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Liquid Insoles - Thoughts people?

Discussion in 'Biomechanics, Sports and Foot orthoses' started by bmjones1234, Mar 24, 2012.

  1. bmjones1234

    bmjones1234 Active Member

  2. efuller

    efuller MVP

    In the early 90's when I was at CCPM someone came to us to test some silicon filled devices (no channels). I found them unstable. For example when you push off on your right foot, moving laterally to your left, you will tend to put more weight on the outside of your foot and this will squish all of the viscous fluid to the medial side that will tend to invert you. For my foot, it was better than no orthosis, but not as good as my rigid orthoses.

    The department chairman described the feeling as stepping into a cow pie.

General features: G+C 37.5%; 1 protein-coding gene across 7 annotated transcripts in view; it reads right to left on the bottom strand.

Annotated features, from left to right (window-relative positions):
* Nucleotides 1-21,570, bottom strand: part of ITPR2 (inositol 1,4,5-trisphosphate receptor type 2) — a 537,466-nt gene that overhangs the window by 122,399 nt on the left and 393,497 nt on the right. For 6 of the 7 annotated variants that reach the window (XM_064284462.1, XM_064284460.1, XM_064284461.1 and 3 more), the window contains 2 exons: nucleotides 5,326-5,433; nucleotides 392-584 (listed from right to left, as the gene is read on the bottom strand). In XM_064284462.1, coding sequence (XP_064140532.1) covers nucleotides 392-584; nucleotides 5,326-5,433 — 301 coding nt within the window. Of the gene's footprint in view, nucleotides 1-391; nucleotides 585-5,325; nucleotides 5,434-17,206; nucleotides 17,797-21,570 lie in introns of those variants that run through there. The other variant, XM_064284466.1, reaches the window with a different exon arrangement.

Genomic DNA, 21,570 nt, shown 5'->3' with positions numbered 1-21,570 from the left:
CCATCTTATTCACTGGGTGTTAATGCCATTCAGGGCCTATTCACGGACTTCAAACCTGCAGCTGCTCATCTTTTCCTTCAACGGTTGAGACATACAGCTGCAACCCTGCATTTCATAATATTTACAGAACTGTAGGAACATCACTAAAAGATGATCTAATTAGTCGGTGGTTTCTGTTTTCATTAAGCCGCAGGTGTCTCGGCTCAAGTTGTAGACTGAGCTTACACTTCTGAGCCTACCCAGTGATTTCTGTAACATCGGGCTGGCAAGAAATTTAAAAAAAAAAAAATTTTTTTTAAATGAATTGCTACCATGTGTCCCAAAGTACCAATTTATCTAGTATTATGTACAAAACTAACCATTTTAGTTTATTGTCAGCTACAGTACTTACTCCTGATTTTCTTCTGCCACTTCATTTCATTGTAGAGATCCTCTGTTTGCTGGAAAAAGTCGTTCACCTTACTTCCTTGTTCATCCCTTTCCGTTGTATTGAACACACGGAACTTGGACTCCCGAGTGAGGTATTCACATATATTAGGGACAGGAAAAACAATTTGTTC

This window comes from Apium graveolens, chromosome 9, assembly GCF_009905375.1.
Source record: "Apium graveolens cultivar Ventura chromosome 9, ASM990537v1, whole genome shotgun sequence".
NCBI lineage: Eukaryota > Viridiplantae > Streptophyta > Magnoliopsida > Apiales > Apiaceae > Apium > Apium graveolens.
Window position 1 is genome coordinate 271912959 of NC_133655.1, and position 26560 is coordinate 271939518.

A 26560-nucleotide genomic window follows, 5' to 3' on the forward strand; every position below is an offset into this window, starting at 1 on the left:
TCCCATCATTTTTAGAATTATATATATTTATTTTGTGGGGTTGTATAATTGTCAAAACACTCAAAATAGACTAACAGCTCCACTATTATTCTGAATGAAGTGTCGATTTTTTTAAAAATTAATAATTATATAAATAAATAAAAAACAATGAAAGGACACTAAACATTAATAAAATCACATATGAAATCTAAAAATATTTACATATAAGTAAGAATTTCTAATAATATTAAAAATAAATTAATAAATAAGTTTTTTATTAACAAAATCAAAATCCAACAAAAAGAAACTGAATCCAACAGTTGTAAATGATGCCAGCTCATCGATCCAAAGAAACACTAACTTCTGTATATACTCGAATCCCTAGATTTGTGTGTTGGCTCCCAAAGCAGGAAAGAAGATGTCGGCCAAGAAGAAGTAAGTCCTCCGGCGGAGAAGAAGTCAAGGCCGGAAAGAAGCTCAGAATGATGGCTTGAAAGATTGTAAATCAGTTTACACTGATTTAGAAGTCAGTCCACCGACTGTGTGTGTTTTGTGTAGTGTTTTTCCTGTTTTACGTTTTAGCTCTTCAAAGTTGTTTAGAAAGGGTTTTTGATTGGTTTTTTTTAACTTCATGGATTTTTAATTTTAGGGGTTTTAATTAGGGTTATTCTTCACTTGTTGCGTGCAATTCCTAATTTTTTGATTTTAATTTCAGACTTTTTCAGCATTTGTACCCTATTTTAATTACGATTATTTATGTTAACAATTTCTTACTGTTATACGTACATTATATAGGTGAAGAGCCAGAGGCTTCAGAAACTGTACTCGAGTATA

3. CEM

    CEM Active Member

    have seen some prototypes a few years ago of one filled with a cork & ceramic clay paste with channels in them, as the foot warmed up the clay it becomes softer and more malleable

    from what i remember they had some base shape to them too in terms of a heel cup and basic arch shape, the flow material moved between the arch and the forefoot
  4. With a strategic channel design and filled with a non-Newtonian fluid the concept might become interesting.
  5. bmjones1234

    bmjones1234 Active Member

    For a personal Thank you - The Cow Pie made my day, you should recommend that to be their sale slogan!

  6. bmjones1234

    bmjones1234 Active Member

    Can you explain what you mean by this?

    Surely you could cheat and add a valve system within the compartments. This valve could be pressure operated allowing movement with pressure to be more gradual then when the foot is in swing phase it resets.

    The liquid perhaps should be substituted for a quasi-solid like toothpaste. Combine both could again as a more gentle resistance to the forces. Without the spring effect aforementioned in the Cow Pie post.


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